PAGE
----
With most systems controls embedded in the G3000 avionics, many knobs and switches are eliminated, for a much cleaner cockpit. Each pilot has a GCU 275 display controller mounted under the glareshield, with a single flight director/autopilot mode controller in the center. An L-3 Avionics ESI-1000 Trilogy standby display is mounted next to the pilot’s GCU 275. The display controller is somewhat redundant in that most of its capabilities are mirrored in the GTC 570 touchscreen controllers, although it is handy to use the GCU 275 to manage the G3000 primary flight display (PFD) inset display. The GCU 275s also act as mechanical backups for the touchscreens.
Three 14.1-inch displays with WXGA (1,280- x 800-pixel resolution) fill the available instrument panel space, with a PFD for each front seat and a multifunction display (MFD) in the middle. Reading charts without zooming is easier on the higher-resolution G3000 displays in the M2 than on the lower-resolution G1000 displays in the Mustang. The G3000 screens can be split to show a two-thirds and one-third screen on the PFD or two half vertical strips alongside the engine indicating strip on the MFD, giving pilots a lot of flexibility for display formatting. Pilots can save their favorite profiles, including a choice of male or female annunciations and screen layout choices, and call them up with a simple preferences selection on the touchscreen controller.
The G3000 displays not only offer higher resolution than the G1000 displays in the Mustang, but their sizes differ, too. In the Mustang a 15-inch MFD is flanked by two 10.4-inch PFDs, and this gives the Mustang’s glareshield a taller look than in the M2. Visibility in the M2 is excellent; the glareshield is a smooth curve from side to side, in marked contrast to the Mustang glareshield’s bulging center.
The solid-state Garmin GWX 70 radar and Sirius XM WX in the M2 provide pilots with more flexibility, in that it’s possible to overlay weather radar or Nexrad imagery onto the moving map (but not both at the same time). Or the pilot can display Nexrad on the PFD and weather radar on the MFD to compare the strategic and tactical views simultaneously. With two pilots up front, each can independently control the GWX 70’s tilt and range.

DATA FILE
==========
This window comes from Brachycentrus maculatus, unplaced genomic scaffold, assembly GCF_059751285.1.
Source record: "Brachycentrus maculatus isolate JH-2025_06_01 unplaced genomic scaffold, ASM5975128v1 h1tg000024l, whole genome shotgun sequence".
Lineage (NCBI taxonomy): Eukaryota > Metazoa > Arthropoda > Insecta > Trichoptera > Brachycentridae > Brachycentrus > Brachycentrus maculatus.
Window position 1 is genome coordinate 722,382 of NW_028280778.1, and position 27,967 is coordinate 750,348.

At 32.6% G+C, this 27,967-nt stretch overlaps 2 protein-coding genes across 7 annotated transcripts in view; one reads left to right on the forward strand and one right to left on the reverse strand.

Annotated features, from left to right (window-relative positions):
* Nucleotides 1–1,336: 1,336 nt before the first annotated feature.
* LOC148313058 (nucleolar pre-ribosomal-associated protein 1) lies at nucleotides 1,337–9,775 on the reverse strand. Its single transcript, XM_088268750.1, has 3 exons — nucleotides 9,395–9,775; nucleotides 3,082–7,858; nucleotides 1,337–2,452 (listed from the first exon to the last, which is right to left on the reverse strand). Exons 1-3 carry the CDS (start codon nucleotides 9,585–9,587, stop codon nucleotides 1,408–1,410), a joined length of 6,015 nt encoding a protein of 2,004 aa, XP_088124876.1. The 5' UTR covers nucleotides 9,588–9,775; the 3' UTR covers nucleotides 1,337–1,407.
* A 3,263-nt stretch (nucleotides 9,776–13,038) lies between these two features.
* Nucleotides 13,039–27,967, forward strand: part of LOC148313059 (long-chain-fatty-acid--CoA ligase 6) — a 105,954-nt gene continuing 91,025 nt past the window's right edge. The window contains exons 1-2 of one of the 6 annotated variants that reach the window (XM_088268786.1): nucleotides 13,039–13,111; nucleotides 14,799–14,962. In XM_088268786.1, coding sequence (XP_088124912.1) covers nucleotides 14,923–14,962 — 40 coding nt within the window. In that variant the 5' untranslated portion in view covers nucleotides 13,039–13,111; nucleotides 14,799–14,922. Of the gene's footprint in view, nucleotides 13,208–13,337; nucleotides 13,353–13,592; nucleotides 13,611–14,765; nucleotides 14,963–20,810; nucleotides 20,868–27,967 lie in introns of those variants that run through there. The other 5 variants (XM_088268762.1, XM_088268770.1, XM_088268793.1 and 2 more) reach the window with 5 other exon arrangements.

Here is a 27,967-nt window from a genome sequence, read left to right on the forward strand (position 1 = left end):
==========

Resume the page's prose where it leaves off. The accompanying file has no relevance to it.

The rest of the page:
The M2 has two angle-of-attack indicators, one above the glareshield in the center with the green “donut” indicator for ref speed and another small indicator on the PFD below the airspeed tape.
Flying the M2
When I climbed into the left seat of the M2, Paolucci showed me how the smaller center console makes entry easier. Compared with the console in the CitationJets equipped with the Pro Line avionics, the M2 console is four to six inches shorter, but it is also sculpted to be smaller where possible, and I was thus able to slide my feet between the bottom of the console and the seat, instead of having to step over to get my feet in front of the seat. This is a welcome feature and shows great attention to detail.
Other design details revealed themselves, including a cellphone holder forward of the power levers and the leather-wrapped yoke that has become standard in Citations.
We crafted a flight plan to take us west of Wichita and up to FL410. At a basic operating weight of 7,239 pounds and with 2,550 pounds of fuel and no passengers, our taxi weight was 9,789 pounds. Less 50 pounds of fuel for taxi, takeoff weight was 9,739 pounds, nearly 1,000 pounds below the 10,700-pound maximum takeoff weight.
To start the FJ44s, push the button on the center console, then move the throttle off the cutoff gate and back to idle. We had to set the speed bugs because the performance software is not available yet for the G3000. Paolucci said this feature will be added in an upcoming software update. Paolucci prefers to use the M2’s simplified criteria for basic performance calculations, but iPad apps are also available for more detailed performance information if needed. At this weight, V1 was a low 105, Vr 107 and V2 111 kias.
The wind was from 170 at 13 knots, and I taxied the M2 to Runway 19L. The outside air temperature was warmer than normal, ISA +15 to +13 through the mid-thirties, so the climb was slower than it would have been at lower temperatures.